COLUMBUS – One of the world’s most extensive collections of hand-painted Russian icons, spanning the late 17th to the early 20th century, will be exhibited in Columbus at the Pontifical College Josephinum from Jan. 11 through Feb. 10.
The collection, featuring 84 icons from the collection of James Lansing Jackson, will be on view at the Jessing Center on the college’s campus at 7625 N. High St.
“Heaven on Earth: The Holy Art of Imperial Russia” traces the history and artistic development of the Russian icon, a fixture of Russian culture and the Russian Orthodox household, from traditional, highly stylized figures to a more Westernized technique developed in the 18th century after the influences of Peter the Great.
For use in homes. While icons include the depiction of Christian religious images in a variety of mediums, the “Heaven on Earth” icons feature, for the most part, images painted on wood panels. The exhibit includes a wide variety of sizes and icons produced by the house of Faberge.
The icons were collected by Jackson, a world-renowned Russian icon expert, and his Russian-born wife. They are typical of the size designated for use in homes. Most were acquired from private collections in the United States and Europe.
About icons. Icons derive their name from the Greek “eikon,” meaning “image.” For hundreds of years, icons that originated in Russia have been found in other parts of the world. Before the Revolution of 1917, visitors to Russia often purchased icons and took them home as souvenirs. When many Russians fled their homeland during the Revolution, they took their family icons with them.
Later, under the communist regime, the Soviet government regularly sold Russian icons, as well as other artwork and antiques. Today icons are valued for their religious and artistic significance that is deeply rooted in the history of the Russian people.
Revival. “In recent years, there has been a revival of interest in icons, which are gaining appreciation worldwide for their spiritual, cultural, historical and artistic importance,” said Monsignor Earl Boyea, rector/president of the Pontifical College Josephinum. “We are excited to sponsor this unique exhibit to further enhance the public’s knowledge of and exposure to these religious and artistic treasures.”
The exhibit traces the evolution of the Russian icon from the traditional, stylized figures, beginning c. 1700, into westernized images that reflect the influence of Peter the Great opening a “window to the West.”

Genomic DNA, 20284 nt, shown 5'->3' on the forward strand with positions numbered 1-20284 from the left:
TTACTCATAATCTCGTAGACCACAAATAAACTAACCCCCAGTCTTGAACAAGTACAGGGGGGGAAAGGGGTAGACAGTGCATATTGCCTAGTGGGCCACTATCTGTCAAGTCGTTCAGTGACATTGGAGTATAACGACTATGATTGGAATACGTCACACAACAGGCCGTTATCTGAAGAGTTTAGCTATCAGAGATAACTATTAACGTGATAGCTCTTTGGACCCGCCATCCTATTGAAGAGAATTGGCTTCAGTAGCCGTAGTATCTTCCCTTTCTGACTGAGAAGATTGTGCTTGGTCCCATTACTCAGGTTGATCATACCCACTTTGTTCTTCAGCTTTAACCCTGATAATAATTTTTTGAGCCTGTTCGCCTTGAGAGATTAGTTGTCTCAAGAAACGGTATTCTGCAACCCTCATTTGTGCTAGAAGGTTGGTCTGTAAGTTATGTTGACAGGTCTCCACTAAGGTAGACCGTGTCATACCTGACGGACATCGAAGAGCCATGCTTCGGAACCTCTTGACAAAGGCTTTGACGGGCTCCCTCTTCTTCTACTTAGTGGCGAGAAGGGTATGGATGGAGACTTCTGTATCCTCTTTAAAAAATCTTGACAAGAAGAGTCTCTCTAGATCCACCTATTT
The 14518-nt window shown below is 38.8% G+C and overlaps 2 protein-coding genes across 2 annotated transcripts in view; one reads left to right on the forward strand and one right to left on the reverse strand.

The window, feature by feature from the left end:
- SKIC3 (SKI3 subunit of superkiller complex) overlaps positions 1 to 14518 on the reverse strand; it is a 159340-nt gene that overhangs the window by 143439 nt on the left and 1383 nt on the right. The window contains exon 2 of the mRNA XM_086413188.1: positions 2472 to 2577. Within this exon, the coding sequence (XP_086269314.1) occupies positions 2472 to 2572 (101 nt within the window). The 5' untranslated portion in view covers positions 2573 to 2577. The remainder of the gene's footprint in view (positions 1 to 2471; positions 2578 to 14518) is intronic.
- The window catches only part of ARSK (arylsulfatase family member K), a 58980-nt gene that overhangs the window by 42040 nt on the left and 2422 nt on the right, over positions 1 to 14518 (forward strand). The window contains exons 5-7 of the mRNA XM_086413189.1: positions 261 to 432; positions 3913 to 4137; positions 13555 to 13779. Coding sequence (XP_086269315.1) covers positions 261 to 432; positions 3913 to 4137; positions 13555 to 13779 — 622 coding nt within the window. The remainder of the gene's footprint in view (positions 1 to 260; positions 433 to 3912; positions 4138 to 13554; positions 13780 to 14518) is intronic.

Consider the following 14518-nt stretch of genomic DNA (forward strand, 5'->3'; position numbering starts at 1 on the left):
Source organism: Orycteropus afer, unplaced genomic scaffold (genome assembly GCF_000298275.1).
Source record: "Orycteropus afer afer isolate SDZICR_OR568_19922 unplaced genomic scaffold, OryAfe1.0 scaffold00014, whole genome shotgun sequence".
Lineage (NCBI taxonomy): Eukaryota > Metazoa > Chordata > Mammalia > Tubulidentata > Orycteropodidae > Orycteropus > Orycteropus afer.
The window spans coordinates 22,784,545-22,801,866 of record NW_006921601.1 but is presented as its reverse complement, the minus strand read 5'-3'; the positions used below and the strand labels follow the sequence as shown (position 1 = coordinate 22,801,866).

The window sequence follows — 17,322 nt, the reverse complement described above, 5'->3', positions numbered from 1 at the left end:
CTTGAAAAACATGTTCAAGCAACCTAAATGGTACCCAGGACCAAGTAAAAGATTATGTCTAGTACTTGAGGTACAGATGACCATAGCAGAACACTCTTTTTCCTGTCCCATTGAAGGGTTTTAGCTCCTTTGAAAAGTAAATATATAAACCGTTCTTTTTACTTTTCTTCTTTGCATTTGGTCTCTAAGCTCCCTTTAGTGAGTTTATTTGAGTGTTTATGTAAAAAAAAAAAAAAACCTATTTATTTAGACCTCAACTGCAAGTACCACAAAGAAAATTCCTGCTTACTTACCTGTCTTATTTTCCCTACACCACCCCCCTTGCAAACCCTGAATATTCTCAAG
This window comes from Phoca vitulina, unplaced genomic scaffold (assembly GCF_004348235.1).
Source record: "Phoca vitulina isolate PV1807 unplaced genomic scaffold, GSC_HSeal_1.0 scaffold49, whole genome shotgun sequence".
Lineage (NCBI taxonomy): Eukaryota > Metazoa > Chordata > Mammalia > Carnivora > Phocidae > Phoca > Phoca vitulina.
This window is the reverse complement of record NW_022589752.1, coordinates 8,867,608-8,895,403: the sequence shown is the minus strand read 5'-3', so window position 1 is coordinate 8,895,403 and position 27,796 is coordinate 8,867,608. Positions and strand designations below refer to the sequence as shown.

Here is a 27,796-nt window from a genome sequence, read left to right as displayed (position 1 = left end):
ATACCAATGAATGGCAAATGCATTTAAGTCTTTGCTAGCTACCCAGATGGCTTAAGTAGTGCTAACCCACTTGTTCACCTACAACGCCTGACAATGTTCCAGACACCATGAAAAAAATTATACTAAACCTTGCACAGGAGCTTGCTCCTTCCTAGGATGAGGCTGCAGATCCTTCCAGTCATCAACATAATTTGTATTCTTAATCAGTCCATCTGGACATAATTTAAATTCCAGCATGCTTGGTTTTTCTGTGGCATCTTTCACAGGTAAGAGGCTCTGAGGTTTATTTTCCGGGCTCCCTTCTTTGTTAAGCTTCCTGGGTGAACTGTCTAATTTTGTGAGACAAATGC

Rich symbolism. Icons can be “read” if the viewer understands the symbolism represented in these paintings. Jackson increases appreciation of his collection by including text panels for each icon. He writes these descriptions himself, giving details about each image’s creation and meaning.
In addition, a lecture series featuring Russian icon art historians and other experts will be held on select Saturday mornings throughout the exhibit’s run.
Exhibit details. “Heaven on Earth” will open Jan. 11, with a private patron preview and open to the public Saturday, Jan. 12. Hours are 10 a.m. to 7 p.m. Wednesday through Friday; 10 a.m. to 5 p.m. Saturday; and 1-5 p.m. Sunday.
Special group tours are available on Tuesdays, and group discounts are available. Admission is $9 for adults. For information call 614-985-2404.
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COLUMBUS – The Pontifical College Josephinum, site of the exhibit “Heaven on Earth: The Holy Art of Imperial Russia, 1650-1917,” is a historic setting in its own right.
Established in 1888, the Roman Catholic seminary sits on 100 acres in northern Columbus. It received pontifical status from Pope Leo XIII in 1892, and remains the only pontifical seminary outside of Italy.
John Joseph Jessing, a German immigrant, arrived America in 1867, and became a Roman Catholic priest in 1870.
Soon after in Pomeroy, Ohio, he began publishing a German-language newspaper, the “Ohio Waisenfreund,” providing the German immigrant community with religious instruction, as well as fiction, poetry, articles on history, geography, and local and national news.
Jessing opened an orphanage in May 1875 with funds raised by sales revenues from the “Ohio Waisenfreund” and in 1877, he moved the orphanage from Pomeroy to Columbus so that he could achieve broader distribution of his newspaper through the railroads. Circulation eventually reached 38,000 nationwide.
Jessing opened a seminary, the College Josephinum, in 1888 at the request of four older orphan boys and 23 young men in 11 states who responded to an ad in the “Waisenfreund.” The seminary was located at 18th and Main streets in downtown Columbus.
In 1929, The Josephinum began construction of a Gothic Revival building, and in 1931 relocated the seminary to that building on the current 100-acre campus.
The seminary has a four-year undergraduate college of liberal arts and a graduate-level school of theology, accredited through the Association of Theological Schools of the United States and Canada and The Higher Learning Commission.
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